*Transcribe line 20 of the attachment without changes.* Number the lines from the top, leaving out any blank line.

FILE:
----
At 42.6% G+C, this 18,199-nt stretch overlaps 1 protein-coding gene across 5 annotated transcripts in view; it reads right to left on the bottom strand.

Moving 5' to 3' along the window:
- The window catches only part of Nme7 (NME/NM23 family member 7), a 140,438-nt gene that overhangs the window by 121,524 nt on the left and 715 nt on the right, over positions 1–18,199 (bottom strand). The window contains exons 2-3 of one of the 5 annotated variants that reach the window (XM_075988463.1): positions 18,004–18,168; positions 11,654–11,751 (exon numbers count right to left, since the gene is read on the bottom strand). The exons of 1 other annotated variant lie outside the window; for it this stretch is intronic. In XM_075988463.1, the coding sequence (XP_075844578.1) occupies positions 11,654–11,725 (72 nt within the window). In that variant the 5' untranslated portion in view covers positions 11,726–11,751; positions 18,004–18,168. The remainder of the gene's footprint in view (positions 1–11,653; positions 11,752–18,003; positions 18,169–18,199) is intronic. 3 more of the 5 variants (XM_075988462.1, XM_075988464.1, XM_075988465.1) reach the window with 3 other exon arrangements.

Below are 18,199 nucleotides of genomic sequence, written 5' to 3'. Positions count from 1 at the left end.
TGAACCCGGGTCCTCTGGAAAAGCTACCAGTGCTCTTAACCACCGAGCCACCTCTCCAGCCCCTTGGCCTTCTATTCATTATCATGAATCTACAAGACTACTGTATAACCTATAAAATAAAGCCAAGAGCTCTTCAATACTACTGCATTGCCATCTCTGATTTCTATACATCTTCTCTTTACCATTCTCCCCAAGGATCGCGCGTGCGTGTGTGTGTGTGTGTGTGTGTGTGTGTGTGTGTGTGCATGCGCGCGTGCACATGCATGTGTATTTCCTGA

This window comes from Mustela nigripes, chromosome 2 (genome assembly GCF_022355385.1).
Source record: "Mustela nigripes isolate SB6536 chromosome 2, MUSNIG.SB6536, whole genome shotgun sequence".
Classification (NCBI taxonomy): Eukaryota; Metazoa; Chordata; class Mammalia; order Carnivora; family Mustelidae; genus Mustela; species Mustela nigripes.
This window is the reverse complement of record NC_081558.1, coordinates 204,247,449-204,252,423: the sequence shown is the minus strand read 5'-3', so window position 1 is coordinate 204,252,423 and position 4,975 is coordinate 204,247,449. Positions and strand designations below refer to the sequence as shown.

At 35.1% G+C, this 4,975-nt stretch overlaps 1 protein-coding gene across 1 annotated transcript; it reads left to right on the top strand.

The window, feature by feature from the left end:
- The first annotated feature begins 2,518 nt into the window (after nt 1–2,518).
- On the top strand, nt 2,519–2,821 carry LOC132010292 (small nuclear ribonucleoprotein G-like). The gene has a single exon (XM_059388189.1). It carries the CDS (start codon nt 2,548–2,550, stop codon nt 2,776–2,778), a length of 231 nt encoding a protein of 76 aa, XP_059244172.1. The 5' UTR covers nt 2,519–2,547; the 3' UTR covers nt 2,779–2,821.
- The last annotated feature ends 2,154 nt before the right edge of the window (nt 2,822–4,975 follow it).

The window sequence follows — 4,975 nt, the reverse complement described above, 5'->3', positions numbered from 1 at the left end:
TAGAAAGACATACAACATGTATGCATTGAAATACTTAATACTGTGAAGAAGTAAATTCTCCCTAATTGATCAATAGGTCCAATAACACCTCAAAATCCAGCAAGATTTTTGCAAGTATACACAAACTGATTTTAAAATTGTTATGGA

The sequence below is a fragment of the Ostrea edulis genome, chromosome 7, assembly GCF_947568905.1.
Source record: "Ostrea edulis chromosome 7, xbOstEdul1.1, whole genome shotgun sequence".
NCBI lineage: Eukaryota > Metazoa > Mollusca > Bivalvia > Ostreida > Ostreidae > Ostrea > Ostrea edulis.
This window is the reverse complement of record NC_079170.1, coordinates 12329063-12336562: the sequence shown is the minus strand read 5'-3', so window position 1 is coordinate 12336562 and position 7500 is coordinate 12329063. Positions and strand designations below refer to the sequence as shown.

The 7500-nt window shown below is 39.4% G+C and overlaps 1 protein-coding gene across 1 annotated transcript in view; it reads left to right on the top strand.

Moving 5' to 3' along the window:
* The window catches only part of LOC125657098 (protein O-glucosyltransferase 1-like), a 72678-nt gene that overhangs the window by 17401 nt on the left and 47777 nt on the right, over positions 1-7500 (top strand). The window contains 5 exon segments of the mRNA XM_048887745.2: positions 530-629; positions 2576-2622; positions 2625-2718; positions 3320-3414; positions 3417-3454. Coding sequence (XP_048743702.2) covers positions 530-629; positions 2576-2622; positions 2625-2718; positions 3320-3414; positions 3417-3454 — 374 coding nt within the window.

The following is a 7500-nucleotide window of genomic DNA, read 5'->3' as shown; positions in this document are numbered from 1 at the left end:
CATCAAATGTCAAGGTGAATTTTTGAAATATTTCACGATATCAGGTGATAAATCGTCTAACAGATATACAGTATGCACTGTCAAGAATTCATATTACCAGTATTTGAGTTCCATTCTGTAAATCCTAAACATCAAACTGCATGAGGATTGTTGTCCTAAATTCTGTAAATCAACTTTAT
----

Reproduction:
This window is the reverse complement of record NC_079170.1, coordinates 12329063-12336562: the sequence shown is the minus strand read 5'-3', so window position 1 is coordinate 12336562 and position 7500 is coordinate 12329063. Positions and strand designations below refer to the sequence as shown.